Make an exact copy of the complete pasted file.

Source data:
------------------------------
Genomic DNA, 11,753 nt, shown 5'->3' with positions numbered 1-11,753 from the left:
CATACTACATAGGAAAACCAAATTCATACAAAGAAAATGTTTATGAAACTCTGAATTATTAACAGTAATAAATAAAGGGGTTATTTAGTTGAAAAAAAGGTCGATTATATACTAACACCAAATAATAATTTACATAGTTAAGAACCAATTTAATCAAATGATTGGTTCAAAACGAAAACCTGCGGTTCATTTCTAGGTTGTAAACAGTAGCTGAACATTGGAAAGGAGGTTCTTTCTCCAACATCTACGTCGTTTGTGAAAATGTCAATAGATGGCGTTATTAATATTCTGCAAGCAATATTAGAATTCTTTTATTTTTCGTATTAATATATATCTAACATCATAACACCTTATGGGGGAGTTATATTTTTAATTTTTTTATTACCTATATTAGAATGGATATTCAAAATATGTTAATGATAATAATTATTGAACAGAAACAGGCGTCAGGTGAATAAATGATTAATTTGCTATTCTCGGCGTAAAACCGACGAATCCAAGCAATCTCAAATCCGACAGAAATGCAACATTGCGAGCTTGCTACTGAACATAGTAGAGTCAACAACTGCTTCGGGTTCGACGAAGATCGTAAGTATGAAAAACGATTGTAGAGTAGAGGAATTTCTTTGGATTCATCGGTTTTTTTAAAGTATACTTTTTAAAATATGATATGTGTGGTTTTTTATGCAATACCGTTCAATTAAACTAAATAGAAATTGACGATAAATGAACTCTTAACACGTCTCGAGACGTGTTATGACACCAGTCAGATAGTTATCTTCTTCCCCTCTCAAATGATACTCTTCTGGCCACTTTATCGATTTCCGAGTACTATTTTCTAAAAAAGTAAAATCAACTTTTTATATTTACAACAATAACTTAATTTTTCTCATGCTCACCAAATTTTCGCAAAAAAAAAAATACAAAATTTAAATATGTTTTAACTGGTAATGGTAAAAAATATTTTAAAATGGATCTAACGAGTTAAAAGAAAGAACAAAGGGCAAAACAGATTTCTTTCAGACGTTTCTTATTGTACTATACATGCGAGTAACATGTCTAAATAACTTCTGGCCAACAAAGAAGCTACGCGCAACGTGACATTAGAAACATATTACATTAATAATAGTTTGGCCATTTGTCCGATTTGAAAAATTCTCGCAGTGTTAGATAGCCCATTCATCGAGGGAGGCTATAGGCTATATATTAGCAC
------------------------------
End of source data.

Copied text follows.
Genomic DNA, 11,753 nt, shown 5'->3' with positions numbered 1-11,753 from the left:
CATACTACATAGGAAAACCAAATTCATACAAAGAAAATGTTTATGAAACTCTGAATTATTAACAGTAATAAATAAAGGGGTTATTTAGTTGAAAAAAAGGTCGATTATATACTAACACCAAATAATAATTTACATAGTTAAGAACCAATTTAATCAAATGATTGGTTCAAAACGAAAACCTGCGGTTCATTTCTAGGTTGTAAACAGTAGCTGAACATTGGAAAGGAGGTTCTTTCTCCAACATCTACGTCGTTTGTGAAAATGTCAATAGATGGCGTTATTAATATTCTGCAAGCAATATTAGAATTCTTTTATTTTTCGTATTAATATATATCTAACATCATAACACCTTATGGGGGAGTTATATTTTTAATTTTTTTATTACCTATATTAGAATGGATATTCAAAATATGTTAATGATAATAATTATTGAACAGAAACAGGCGTCAGGTGAATAAATGATTAATTTGCTATTCTCGGCGTAAAACCGACGAATCCAAGCAATCTCAAATCCGACAGAAATGCAACATTGCGAGCTTGCTACTGAACATAGTAGAGTCAACAACTGCTTCGGGTTCGACGAAGATCGTAAGTATGAAAAACGATTGTAGAGTAGAGGAATTTCTTTGGATTCATCGGTTTTTTTAAAGTATACTTTTTAAAATATGATATGTGTGGTTTTTTATGCAATACCGTTCAATTAAACTAAATAGAAATTGACGATAAATGAACTCTTAACACGTCTCGAGACGTGTTATGACACCAGTCAGATAGTTATCTTCTTCCCCTCTCAAATGATACTCTTCTGGCCACTTTATCGATTTCCGAGTACTATTTTCTAAAAAAGTAAAATCAACTTTTTATATTTACAACAATAACTTAATTTTTCTCATGCTCACCAAATTTTCGCAAAAAAAAAAATACAAAATTTAAATATGTTTTAACTGGTAATGGTAAAAAATATTTTAAAATGGATCTAACGAGTTAAAAGAAAGAACAAAGGGCAAAACAGATTTCTTTCAGACGTTTCTTATTGTACTATACATGCGAGTAACATGTCTAAATAACTTCTGGCCAACAAAGAAGCTACGCGCAACGTGACATTAGAAACATATTACATTAATAATAGTTTGGCCATTTGTCCGATTTGAAAAATTCTCGCAGTGTTAGATAGCCCATTCATCGAGGGAGGCTATAGGCTATATATTAGCAC